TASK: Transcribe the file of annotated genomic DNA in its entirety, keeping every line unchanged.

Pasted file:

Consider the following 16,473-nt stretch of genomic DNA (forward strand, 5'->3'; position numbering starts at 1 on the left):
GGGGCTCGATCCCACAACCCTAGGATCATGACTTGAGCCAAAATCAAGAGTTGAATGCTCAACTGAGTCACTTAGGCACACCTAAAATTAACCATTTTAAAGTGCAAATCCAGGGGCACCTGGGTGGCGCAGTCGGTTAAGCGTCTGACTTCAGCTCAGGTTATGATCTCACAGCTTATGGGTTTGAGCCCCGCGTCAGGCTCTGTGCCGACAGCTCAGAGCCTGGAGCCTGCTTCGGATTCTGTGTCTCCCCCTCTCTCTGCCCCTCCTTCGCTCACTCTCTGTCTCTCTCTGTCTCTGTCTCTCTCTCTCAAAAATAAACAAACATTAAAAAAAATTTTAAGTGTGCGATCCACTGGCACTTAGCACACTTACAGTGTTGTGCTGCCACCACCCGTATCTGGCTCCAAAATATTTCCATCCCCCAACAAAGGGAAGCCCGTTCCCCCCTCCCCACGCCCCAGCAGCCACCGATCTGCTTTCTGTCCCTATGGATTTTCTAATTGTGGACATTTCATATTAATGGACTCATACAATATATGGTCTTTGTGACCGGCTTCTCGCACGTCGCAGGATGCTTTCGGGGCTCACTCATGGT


Consider the following 16,473-nt stretch of genomic DNA (forward strand, 5'->3'; position numbering starts at 1 on the left):
GGGGCTCGATCCCACAACCCTAGGATCATGACTTGAGCCAAAATCAAGAGTTGAATGCTCAACTGAGTCACTTAGGCACACCTAAAATTAACCATTTTAAAGTGCAAATCCAGGGGCACCTGGGTGGCGCAGTCGGTTAAGCGTCTGACTTCAGCTCAGGTTATGATCTCACAGCTTATGGGTTTGAGCCCCGCGTCAGGCTCTGTGCCGACAGCTCAGAGCCTGGAGCCTGCTTCGGATTCTGTGTCTCCCCCTCTCTCTGCCCCTCCTTCGCTCACTCTCTGTCTCTCTCTGTCTCTGTCTCTCTCTCTCAAAAATAAACAAACATTAAAAAAAATTTTAAGTGTGCGATCCACTGGCACTTAGCACACTTACAGTGTTGTGCTGCCACCACCCGTATCTGGCTCCAAAATATTTCCATCCCCCAACAAAGGGAAGCCCGTTCCCCCCTCCCCACGCCCCAGCAGCCACCGATCTGCTTTCTGTCCCTATGGATTTTCTAATTGTGGACATTTCATATTAATGGACTCATACAATATATGGTCTTTGTGACCGGCTTCTCGCACGTCGCAGGATGCTTTCGGGGCTCACTCATGGT